Pubdate: Wed, 27 Jul 2005
Source: Simcoe Reformer, The (CN ON)
Copyright: 2005 Annex Publishing & Printing Inc.
Author: Chris Thomas
Bookmark: (Cocaine)


Defence Lawyer Says 'Sweet Deals' For Clients The Result

The Simcoe Reformer -- Two crack cocaine charges, including one against a 
65-year-old grandmother, touched off complaints in Simcoe court yesterday 
from the judge and Crown prosecutor over the staffing of the drug unit at 
the Norfolk OPP detachment.

Both Justice Brian Stead and Crown prosecutor Mike McArthur expressed 
dismay that there was only one officer assigned to the drug unit at a time 
when the judge said "crack (cocaine) is running rampant" in the community.

Sixty-five-year-old Hildegarde Doyon, Chapel Street, was charged with 
possession of crack cocaine for the purpose of trafficking, as well as two 
counts of possession of crack cocaine when police executed a search warrant 
at her residence March 23.

A total of 3.7 grams of crack cocaine, some "unknown" tablets and a 
quantity of money was seized. She had a prior record for trafficking in 1999.

Doyon, who had spent 21 days in custody prior to her court appearance, 
pleaded guilty to simple possession and was sentenced to a further three 
days in jail.

In another case, 51-year-old Helen Bobbitt pleaded guilty to possession of 
crack cocaine and breach of probation and was sentenced to two months in 
custody after spending 20 days in pre-court custody. Police found a small 
quantity of crack and drug paraphernalia when they executed a search 
warrant at her Colborne Street apartment July 7.

A charge of possession for the purpose of trafficking against Bobbitt, who 
was on probation at the time and has a prior record, was dismissed.

Defence lawyer Steve Guiler, who represented both people facing the crack 
cocaine charges yesterday, said he got "sweet deals" for his clients 
because of difficulties in getting information from the prosecution.

He particularly cited information contained in search warrants which are 
routinely requested by police to be sealed in order to protect confidential 
informants and the presence of an ongoing investigation. It requires an 
application to a judge for the warrant information to be unsealed,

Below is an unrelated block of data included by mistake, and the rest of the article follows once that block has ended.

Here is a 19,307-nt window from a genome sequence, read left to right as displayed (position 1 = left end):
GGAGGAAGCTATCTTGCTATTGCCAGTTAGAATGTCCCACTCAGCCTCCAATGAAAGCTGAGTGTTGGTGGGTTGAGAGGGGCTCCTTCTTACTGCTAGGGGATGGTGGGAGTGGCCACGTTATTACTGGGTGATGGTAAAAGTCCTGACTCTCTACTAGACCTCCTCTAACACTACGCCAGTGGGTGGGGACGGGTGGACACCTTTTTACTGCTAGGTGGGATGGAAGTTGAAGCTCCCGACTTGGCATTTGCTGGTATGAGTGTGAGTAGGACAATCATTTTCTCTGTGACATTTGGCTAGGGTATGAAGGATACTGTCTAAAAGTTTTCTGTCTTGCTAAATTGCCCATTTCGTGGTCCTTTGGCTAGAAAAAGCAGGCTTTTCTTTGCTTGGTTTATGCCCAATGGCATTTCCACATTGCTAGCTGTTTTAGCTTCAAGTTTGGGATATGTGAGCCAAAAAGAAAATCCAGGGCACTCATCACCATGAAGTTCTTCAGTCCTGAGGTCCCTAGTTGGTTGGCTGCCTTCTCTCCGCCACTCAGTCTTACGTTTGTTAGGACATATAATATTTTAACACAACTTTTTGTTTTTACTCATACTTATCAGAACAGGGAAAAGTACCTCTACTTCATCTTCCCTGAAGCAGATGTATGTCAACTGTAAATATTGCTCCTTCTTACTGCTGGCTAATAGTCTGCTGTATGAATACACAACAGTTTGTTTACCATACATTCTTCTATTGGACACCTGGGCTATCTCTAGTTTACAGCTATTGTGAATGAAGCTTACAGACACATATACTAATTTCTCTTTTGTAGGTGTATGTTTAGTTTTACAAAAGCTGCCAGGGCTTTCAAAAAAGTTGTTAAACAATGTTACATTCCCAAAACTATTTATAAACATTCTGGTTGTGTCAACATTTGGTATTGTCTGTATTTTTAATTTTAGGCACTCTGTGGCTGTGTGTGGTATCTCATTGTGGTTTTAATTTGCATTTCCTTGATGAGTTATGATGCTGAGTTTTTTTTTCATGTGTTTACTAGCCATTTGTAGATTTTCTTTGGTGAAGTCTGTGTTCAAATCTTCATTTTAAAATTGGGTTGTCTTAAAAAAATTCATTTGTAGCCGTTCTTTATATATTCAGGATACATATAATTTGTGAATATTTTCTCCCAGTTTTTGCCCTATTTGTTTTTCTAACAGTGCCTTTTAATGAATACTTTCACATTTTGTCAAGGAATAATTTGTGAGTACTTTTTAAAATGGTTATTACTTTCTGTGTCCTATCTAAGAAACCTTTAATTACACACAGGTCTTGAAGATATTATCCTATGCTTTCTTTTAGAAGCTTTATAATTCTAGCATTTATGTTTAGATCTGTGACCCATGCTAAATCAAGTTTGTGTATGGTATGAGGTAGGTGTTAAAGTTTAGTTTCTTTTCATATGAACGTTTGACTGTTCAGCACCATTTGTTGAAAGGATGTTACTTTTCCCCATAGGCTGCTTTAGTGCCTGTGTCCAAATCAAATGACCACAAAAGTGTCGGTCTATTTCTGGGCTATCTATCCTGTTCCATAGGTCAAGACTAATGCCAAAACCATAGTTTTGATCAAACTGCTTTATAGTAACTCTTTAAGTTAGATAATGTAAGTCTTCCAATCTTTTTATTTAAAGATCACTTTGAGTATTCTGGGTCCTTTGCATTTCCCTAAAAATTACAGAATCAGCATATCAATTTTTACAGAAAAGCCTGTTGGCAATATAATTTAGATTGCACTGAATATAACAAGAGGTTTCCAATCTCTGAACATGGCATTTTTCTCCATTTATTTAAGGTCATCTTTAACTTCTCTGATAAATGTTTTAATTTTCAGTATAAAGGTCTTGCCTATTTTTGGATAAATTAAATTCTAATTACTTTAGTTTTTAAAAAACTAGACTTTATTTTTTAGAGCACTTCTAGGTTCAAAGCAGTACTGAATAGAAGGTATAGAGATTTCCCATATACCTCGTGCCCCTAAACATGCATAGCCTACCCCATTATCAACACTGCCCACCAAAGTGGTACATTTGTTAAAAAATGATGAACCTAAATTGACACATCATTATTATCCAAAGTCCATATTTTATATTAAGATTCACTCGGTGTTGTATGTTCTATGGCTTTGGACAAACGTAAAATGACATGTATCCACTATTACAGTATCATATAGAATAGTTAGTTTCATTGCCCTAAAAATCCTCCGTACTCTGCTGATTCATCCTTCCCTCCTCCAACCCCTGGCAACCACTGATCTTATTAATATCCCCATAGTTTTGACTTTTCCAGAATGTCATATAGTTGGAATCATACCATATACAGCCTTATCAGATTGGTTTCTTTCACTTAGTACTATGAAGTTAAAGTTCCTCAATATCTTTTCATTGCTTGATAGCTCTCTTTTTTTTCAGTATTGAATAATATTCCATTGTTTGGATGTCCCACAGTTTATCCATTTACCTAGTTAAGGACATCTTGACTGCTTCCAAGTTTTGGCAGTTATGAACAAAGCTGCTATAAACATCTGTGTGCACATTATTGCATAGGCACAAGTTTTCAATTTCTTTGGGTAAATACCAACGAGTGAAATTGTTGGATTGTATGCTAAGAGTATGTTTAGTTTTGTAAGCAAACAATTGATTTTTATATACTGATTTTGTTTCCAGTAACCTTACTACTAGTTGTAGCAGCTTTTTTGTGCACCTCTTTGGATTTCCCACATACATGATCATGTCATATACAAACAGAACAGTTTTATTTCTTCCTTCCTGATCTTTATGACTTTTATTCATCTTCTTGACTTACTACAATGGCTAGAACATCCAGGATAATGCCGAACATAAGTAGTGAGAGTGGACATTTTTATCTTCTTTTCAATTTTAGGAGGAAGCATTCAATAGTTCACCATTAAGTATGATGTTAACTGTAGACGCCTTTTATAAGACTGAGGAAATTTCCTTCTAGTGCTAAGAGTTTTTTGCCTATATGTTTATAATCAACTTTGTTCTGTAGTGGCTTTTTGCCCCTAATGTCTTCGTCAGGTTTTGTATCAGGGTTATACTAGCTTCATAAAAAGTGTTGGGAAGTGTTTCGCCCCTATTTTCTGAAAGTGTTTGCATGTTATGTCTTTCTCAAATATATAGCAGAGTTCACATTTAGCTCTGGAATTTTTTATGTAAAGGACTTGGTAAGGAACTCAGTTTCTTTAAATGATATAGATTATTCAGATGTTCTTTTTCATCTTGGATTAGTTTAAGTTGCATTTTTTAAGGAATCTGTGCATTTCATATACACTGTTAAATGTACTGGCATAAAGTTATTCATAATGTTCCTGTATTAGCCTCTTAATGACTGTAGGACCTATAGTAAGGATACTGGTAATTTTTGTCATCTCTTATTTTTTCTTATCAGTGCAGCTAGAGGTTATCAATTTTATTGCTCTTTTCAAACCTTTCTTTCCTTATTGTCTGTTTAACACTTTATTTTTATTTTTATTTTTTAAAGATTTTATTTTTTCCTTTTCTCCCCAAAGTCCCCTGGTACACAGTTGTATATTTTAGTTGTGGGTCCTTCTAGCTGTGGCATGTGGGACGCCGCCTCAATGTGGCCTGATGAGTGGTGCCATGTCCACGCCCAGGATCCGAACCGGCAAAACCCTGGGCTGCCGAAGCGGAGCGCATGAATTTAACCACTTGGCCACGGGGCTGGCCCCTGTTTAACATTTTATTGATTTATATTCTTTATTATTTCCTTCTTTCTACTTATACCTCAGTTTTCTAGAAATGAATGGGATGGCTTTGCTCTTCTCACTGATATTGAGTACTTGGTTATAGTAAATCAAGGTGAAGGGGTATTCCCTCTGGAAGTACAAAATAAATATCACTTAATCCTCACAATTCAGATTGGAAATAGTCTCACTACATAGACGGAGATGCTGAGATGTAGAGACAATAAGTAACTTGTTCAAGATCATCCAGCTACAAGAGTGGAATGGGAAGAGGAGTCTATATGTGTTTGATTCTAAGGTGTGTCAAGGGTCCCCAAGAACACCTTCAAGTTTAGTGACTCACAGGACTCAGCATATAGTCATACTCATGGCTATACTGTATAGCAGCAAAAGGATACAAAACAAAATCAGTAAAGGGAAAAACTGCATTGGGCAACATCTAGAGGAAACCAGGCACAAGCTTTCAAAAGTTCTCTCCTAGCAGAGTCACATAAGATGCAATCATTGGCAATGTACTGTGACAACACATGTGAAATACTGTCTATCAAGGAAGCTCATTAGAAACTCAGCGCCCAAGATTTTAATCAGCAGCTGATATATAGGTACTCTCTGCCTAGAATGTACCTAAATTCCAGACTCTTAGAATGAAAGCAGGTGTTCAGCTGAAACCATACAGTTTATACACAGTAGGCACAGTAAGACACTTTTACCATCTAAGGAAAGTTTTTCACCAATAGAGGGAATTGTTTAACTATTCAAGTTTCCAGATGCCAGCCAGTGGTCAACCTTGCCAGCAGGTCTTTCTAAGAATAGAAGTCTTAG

including input from police.

"If someone is in custody, there are clear delay and fair trial issues," he 

Guiler said the job of police does not end with the laying of a charge. He 
said they must also liaise with the Crown and be available for information 

"The amount of work it takes to prosecute a drug charge is overwhelming," 
he said.

While enforcement activities are ongoing, McArthur said the the local 
detachment "doesn't have the resources for follow up." "The demands on the 
officer are overwhelming," he agreed.

McArthur said he is having difficulties getting disclosure information for 
defence lawyers which is "constitutionally mandated." "I'm not getting the 
paperwork," he said, warning that effective prosecutions can be compromised.

Sgt. Dave Stelpstra of the criminal investigations unit of the Norfolk OPP 
told the Reformer he was "surprised" to learn there were disclosure 
problems with yesterday's cases.

Stelpstra said it is typical that there is at least one officer assigned to 
drugs at every detachment. He added that the local detachment often calls 
on the resources out of the OPP's West Region in London

Stead said, at one time in addition to the OPP, the Royal Canadian Mounted 
Police had a four-man unit based in Simcoe working "just on marijuana." The 
unit was moved to Woodstock several years ago. The OPP Drug Enforcement 
Section, based in Orillia, is now mainly responsible for drug investigations.

Staff Sgt. Patty Dobbin said she will call McArthur to discuss the situation
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